Add the sword knot for only 49.50US (49.50CAN) KNT-023
This sabre was introduced to fill an important need amongst British officers who duties took them away from the safety of regular Infantry line formations. Skirmishing with the enemy as light infantry or riflemen was a very dangerous venture, and these extended formations were vulnerable to being overrun by timely movements of enemy cavalry or concerted pushes by enemy infantry.
52nd Light Infantry in action. The 52nd initially introduced its own pattern of sabre (of steel hardware) only months before the army pattern came out in 1803. The 52nd slowly adopted the army pattern as new officers joined the regiment and the gilt scabbard fittings of the above officer documents this.
While the regular pattern 1796 Infantry straight had some cut and thrust functionality to it, it was completely inadequate for the Grenadier, Light Infantry and Rifle officers of the British Army. In the late 1790s unofficial curved bladed Infantry sabres started popping up in regiments. These sabres came in many shapes and sizes and in 1803 the army officials took steps to standardize this sabre.
In addition, this pattern was taken up (with a white ivory grip) by many mounted regimental field officers (majors and colonels), again because of its usefulness in combat. Even some General officers adopted it instead of the 1796 staff pattern.
This pattern of sword even made its way into the Royal Navy. It is suggested that the flank companies of the Royal Marines adopted this pattern with the white grip. However there is evidence that some Royal Navy officers chose it as well. This may have been simply an issue of commercial availability and the degree of independence of selecting their fighting sword, despite the Admiralty's efforts in 1805 to standardize the sword.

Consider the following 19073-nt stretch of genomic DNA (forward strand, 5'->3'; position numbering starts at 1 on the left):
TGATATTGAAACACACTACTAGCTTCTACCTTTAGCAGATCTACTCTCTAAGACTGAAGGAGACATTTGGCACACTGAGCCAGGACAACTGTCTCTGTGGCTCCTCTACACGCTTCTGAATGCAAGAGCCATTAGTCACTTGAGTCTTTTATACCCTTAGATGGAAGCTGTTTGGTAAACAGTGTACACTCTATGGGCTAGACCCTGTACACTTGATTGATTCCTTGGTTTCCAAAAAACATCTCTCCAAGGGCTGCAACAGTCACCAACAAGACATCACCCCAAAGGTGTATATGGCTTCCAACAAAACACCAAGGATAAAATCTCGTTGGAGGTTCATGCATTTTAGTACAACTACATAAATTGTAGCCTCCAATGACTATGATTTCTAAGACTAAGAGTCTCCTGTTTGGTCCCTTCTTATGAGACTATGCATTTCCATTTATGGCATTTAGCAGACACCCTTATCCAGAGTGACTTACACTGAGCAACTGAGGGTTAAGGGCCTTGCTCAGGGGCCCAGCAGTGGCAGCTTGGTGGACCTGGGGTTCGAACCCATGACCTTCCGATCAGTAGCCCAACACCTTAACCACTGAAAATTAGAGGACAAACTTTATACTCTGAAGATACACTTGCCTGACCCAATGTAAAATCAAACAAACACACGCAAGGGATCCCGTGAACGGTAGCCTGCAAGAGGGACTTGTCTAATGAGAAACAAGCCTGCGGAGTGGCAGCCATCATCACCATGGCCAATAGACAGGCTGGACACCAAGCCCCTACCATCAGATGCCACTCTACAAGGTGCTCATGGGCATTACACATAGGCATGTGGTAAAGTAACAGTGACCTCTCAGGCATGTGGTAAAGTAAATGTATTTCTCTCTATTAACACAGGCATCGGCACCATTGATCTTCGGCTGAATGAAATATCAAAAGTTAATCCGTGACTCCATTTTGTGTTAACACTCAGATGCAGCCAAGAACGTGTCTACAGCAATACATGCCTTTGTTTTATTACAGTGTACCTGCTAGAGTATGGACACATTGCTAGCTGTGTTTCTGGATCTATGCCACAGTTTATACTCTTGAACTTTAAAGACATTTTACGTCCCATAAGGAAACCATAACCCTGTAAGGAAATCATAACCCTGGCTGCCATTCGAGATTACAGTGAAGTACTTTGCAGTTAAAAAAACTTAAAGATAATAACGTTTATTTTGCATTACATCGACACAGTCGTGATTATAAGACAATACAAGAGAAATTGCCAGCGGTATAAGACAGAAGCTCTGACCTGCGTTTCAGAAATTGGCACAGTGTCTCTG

As an interesting bit of trivia, Admiral Lord Nelson received a sword from the City of Exeter in 1801 that is almost identical to the one offered here:
City of Exeter collection
Even with standardization there were a number of variations in the 1803 pattern. In studying originals, the blade's shape, ornamentation, and functionality vary greatly. Some blades have the same effective curve of a light cavalry sabre, without engraving, and well fullered. While other blades are curved to the point of uselessness, and constructed flat, and well etched, blued and gilted.
In our reproduction we have decided to go with the more functional blade as this is most likely the blade of chose for officers on campaign, leaving the more delicate blades to the Volunteer Corps officer strutting about the county, or those serving at Whitehall or on recruiting service.
The blade is 32 inches long, has a strong tang, is made of 1050 high carbon steel and can be sharpened by the customer if wished. The overall length of the sword is 37 inches.
As with the blade there were variances historically in the hilt particularly the deviations with shape of the lion. Some have a bulkier lion with a shorter nose and a fuller mane, while others, like the reproduction here, have a sleeker lion's head more conducive to the lines of the back strap and guard. On the guard is cast the royal cypher (GR and crown). The grip is wrapped with black leather and wire. Grips wrapped with shark skin was uncommon at this time.
The elegant scabbard is designed to be worn with a frog style shoulder belt or on a sling waistbelt. The scabbard reproduced here is by far the most attractive designs used in this pattern of sword.
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